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  1. A Girl’s Right to Learn Without Fear: Working to End Gender-Based Violence at School Tanja Suvilaakso

  2. A Girl’s Right to Learn Without Fear: Working to End Gender-Based Violence at School Because I am a Girl campaign is focused on eliminating some of the key barriers to girl’s education: child marriage and the persistence of gender-based violence in and around schools.

  3. A Girl’s Right to Learn Without Fear: Working to End Gender-Based Violence at School Plan Canada and University of Toronto, Faculty of Law- International Human Rights Program 8 key global principles Examples of promising practices from countries internationally recognized

  4. School related gender-based violence defined SRGBV refers to: • Sexual, physical or psychological violence • Inflicted on children in and around schools • Due to stereotypes and roles or norms attributed to or expected of them on the basis of their sex or gendered identity. SRGBV also refers to the ways in which experiences of and vulnerabilities to violence may be gendered.

  5. Inside and outside of school • Latrines, empty classrooms and corridors are all potential spaces where violence can occur. • Millions of girls and boys are at risk of bullying, rape, unwanted touching, and unprovoked sexual advances in transit to and from school, along walking routes, at bus stops, and at taxi stands. • Isolation and lack of sufficient oversight and management can exacerbate the problem.

  6. Conflict: Girls and boys even more at risk of GBV in and around schools • One child in three in conflict-affected countries does not go to school, compared to one in 11 in other low-income countries. • In many conflict-affected areas, school children are more likely to be subject to violent attacks. • The use of sexual violence as a weapon of war has been widespread, and many victims are young girls.

  7. Prevalence • Worldwide, an estimated 150 million girls and 73 million boys have experienced sexual violence. • In some countries, more than 80% of students suffer corporal punishment at school.

  8. In Mozambique, for example, a government study found that 70% of girl respondents reported knowing that some teachers used sexual intercourse as a condition for promotion between grades. • In Niger, a study showed that 88% of teachers confirmed existence of sexual acts between students and teachers at their school.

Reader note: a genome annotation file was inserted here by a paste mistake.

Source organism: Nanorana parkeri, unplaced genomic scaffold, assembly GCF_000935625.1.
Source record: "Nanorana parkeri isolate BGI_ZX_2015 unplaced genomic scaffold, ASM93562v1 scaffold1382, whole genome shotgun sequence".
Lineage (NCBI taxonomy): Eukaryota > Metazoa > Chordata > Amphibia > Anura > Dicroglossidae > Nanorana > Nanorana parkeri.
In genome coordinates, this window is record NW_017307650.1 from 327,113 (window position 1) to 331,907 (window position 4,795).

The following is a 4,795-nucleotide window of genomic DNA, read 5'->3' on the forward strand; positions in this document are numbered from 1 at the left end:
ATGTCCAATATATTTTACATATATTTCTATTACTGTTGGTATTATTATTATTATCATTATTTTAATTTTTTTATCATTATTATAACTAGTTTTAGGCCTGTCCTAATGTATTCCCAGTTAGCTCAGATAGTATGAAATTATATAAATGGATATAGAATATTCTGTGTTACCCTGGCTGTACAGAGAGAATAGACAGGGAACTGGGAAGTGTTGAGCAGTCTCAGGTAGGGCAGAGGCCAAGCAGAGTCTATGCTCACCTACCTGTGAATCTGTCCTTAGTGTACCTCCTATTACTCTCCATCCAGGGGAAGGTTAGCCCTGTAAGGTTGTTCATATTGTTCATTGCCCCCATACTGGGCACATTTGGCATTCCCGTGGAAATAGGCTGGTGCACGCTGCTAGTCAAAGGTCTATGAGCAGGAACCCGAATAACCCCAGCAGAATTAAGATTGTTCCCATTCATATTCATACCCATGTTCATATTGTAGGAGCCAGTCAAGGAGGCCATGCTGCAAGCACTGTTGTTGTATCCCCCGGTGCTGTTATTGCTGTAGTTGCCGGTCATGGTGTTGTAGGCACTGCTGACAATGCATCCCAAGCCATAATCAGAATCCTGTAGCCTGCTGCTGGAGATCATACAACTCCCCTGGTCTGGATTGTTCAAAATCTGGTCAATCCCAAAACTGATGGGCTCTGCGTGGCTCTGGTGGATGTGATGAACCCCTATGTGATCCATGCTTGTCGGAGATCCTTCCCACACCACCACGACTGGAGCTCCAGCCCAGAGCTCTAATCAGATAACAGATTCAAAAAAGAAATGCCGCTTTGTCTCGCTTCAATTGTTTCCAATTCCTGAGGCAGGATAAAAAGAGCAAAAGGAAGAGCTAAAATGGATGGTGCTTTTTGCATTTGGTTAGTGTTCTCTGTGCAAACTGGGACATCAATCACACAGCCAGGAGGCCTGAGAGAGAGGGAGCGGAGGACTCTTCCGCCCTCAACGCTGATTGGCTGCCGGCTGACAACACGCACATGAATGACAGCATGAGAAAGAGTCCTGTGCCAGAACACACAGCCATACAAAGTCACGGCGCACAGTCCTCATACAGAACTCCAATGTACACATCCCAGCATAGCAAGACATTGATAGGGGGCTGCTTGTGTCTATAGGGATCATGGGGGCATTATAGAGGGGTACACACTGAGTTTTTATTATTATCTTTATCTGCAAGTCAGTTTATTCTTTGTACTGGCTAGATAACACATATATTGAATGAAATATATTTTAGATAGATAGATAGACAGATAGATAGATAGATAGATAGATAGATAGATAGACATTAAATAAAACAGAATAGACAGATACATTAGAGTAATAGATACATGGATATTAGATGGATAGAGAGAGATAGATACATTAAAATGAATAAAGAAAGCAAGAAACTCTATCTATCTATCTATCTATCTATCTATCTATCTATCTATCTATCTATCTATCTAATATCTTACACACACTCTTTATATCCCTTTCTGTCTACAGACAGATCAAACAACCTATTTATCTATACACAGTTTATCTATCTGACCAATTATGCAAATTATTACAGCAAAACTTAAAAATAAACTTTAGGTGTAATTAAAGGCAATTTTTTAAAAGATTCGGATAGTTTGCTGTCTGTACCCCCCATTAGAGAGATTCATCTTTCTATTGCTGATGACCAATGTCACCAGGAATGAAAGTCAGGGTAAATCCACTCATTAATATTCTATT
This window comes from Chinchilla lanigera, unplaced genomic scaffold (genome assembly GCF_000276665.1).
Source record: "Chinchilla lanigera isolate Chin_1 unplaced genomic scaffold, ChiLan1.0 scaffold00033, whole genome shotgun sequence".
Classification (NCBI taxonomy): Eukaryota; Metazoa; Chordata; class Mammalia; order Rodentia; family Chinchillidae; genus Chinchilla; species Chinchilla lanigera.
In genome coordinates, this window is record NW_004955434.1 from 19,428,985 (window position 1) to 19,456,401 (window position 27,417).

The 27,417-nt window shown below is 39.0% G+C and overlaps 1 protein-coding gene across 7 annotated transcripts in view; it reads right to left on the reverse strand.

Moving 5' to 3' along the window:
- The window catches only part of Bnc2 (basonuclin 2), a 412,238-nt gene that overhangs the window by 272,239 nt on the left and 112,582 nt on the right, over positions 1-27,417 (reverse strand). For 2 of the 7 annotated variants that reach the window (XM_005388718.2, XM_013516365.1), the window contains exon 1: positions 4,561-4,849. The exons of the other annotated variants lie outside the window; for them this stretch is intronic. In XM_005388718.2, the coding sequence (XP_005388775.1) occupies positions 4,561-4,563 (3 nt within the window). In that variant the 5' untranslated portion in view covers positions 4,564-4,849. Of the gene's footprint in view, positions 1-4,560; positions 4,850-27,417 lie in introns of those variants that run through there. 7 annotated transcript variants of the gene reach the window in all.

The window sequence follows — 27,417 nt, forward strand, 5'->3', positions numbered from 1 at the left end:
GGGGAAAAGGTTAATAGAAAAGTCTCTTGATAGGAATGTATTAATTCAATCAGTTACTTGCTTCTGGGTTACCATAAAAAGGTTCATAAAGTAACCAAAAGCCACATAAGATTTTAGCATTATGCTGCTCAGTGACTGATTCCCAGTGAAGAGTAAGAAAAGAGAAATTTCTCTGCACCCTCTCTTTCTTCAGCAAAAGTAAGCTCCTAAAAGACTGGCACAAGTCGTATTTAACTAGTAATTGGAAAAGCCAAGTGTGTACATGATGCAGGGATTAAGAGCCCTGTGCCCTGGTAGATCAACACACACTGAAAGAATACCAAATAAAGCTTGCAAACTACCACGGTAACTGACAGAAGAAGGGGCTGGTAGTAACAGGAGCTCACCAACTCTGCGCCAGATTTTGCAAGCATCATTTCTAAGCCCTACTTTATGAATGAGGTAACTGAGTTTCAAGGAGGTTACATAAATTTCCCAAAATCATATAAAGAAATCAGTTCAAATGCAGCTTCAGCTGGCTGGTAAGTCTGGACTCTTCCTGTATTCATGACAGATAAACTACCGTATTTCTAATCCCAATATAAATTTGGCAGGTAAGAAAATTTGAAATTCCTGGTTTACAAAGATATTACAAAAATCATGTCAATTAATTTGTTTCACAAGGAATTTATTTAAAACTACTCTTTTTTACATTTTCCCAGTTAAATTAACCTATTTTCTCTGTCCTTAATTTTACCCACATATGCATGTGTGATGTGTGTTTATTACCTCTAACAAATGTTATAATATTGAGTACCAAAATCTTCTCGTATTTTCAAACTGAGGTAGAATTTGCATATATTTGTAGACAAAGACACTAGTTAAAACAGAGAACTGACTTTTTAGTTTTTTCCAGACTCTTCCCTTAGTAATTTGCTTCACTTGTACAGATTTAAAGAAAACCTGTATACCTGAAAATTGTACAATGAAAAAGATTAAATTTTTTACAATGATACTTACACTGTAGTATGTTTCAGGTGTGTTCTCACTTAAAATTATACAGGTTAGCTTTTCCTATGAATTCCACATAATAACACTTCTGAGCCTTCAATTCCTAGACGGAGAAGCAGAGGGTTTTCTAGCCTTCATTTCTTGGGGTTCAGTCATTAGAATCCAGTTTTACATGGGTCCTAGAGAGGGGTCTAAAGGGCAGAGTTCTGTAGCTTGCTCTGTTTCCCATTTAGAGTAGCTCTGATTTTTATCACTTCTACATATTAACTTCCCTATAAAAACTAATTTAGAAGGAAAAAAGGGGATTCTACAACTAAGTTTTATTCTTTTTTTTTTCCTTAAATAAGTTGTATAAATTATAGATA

9. Prevalence continued “Moyennes Sexuellement Transmissible - STM” (Gabon, Cameroon) “Chalk allowance” of “Bush stipend” “Le menace du bic rouge” (Mali) “Droit de cuissage” (Côte d’Ivoire)

  10. Forms of SRGBV Sexual violence Bullying in schools Cyber-bullying Physical and psychological violence as ‘discipline’

  11. Causes • Harmful social, cultural, and religious norms • Discrimination and social marginalisation • Missing legal safeguards and weak institutional capacity

  12. Consequences Immediate and long-term: • Health consequences (STDs, HIV infection, unwanted early pregnancies) • Psychological suffering • Poor performance at school, absenteeism and high drop out rates • Reduced economic opportunities

  13. Time for Solutions • Teachers have and can be engaged as critical allies • Schools can act as catalysts for non-violence, tolerance, and gender equality • Attitudes and behaviours can be transformed • Facilities can be reformed • Programmes and policies can be strengthened

  14. Eight principles for government action 1. Comprehensive and integrated action 2. Effective legislation and regulation 3. Safe and effective reporting and response 4. Evidence-based policy 5. Well-supported, well-trained personnel 6. Partnership 7. Inclusiveness 8. Participation

  15. Link to the report The Canadian edition of the report is available at: http://plancanada.ca/publications